# Santa’s sleigh would need an engine like NASA’s Saturn V rocket

If there are any disbelieving children out there who don’t believe in Father Christmas, a new scientific study could change their mind.

Physicists say Santa’s sleigh could potentially fly if it had a few major modifications, including a pair of wings similar to those on a commercial aeroplane.

Santa’s sleigh would need an engine with the equivalent thrust to that produced by NASA’s Saturn V rocket or 150 Boeing 747-400 airliners, they’ve calculated.

It would also have to move at 12,300 miles per hour (5,500 metres per second) – around 10 times the speed of sound – in order to generate enough lift.

Physicists say Santa’s sleigh could potentially fly if it had a few major modifications, including a pair of wings similar to those on a commercial aeroplane and an engine with the equivalent thrust to that produced by NASA’s Saturn V rocket or 150 Boeing 747-400 airliners

### Santa’s sleigh could fly…with these features

– Wings from a commercial liner

– Engine from a Saturn V or 150 Boeing 747-400s

– 38 million newtons of thrust

– Flying speeds of 12,300 mph

The study was written by physics students at the University of Leicester, inspired by a scene in the 2003 movie Elf, in which Santa Claus has to rely on a jet engine to power his sleigh.

It was published in the Journal of Physics Special Topics, a journal specifically for Leicester undergraduates to showcase their work.

‘We have concluded that Santa’s jet engine must be extremely powerful and as a result he and the elves must have access to advanced technologies,’ said Ryan Rowe, one of the student authors of the paper at Leicester.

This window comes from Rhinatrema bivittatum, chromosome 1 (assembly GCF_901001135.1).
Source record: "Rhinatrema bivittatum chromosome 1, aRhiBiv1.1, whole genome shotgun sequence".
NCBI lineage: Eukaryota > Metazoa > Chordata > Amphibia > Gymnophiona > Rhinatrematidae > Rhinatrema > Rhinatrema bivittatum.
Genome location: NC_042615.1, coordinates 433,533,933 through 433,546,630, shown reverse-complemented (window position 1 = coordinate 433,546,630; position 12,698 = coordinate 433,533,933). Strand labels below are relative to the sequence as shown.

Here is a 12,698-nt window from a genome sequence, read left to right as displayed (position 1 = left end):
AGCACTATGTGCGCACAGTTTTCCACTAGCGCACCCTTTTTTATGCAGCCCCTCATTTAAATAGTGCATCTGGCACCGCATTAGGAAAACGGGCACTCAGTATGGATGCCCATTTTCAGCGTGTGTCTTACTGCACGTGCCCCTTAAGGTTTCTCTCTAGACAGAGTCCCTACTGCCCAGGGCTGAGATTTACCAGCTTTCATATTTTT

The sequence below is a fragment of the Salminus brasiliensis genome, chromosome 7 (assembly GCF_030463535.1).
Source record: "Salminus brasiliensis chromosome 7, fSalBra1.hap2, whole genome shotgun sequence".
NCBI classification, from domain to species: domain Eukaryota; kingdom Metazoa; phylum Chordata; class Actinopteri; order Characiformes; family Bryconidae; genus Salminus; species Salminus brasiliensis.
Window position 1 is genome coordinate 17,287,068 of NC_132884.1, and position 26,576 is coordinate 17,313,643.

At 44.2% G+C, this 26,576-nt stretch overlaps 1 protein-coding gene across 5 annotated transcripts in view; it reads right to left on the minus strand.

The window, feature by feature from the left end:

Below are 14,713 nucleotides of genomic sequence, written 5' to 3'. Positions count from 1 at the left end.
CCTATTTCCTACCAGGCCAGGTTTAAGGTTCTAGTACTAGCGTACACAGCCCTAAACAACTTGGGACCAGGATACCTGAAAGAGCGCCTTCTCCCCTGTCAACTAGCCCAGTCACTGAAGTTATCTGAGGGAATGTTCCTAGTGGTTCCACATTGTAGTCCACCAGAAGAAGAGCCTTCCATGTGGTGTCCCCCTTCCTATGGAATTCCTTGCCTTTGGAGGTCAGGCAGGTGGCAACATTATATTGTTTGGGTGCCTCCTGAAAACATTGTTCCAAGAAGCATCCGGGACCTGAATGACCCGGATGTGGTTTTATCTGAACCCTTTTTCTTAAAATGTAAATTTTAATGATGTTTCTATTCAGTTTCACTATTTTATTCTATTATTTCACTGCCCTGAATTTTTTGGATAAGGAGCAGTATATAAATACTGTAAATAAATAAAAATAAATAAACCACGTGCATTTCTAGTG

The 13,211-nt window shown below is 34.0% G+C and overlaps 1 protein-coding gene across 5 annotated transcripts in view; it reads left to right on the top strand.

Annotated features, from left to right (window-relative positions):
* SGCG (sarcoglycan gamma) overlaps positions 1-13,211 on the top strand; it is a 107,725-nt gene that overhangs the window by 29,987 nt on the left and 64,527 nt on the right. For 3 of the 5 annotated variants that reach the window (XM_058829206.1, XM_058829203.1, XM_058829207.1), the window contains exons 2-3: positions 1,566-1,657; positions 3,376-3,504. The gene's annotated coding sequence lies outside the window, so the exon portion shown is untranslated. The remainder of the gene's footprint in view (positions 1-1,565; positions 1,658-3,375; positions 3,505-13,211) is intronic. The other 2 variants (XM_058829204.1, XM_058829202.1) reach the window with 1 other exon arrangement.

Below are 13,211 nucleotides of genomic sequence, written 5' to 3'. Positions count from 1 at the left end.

‘Santa must have had access to a new type of jet engine technology capable of replacing the effects of Christmas spirit.’

The students aimed to create a simple model that applied some basic physics concepts to the problem of keeping a sleigh in flight.

Calculations accounted for mass of the sleigh and the mass of the presents only, but not the mass of the nine reindeer and Santa, which are ‘negligible’.

They assumed Santa has a 19th century British naval sled weighing 635kg, modified with a pair of wings from a Boeing 747 attached either side.

The study was inspired by a scene in the 2003 movie Elf starring Will Ferrell, in which Santa Claus has to rely on a jet engine to power his sleigh (pictured)

Saturn V space vehicle lifts off July 16, 1969 with astronauts Neil A. Armstrong, Michael Collins, and Edwin E. Aldrin aboard at the Kennedy Space Center, Florida

### Rudolph couldn’t lead Santa’s sleigh ‘because reindeer are colourblind’

Rudolph couldn’t have led Santa’s sleigh because reindeer are colourblind and would not be able to see the light from his crimson snout.

That’s the finding of scientists who have revealed the Lapland dwelling creatures lack the colour-detecting eye cells that humans use to see shades of red.

They are also unable to see orange and green, meaning the animals might struggle to spot any carrots left out for them under the Christmas tree.

The students calculated the thrust required for Santa’s sleigh to remain in flight during his ambitious sojourn on Christmas Eve, as well as how powerful that jet engine would have to be.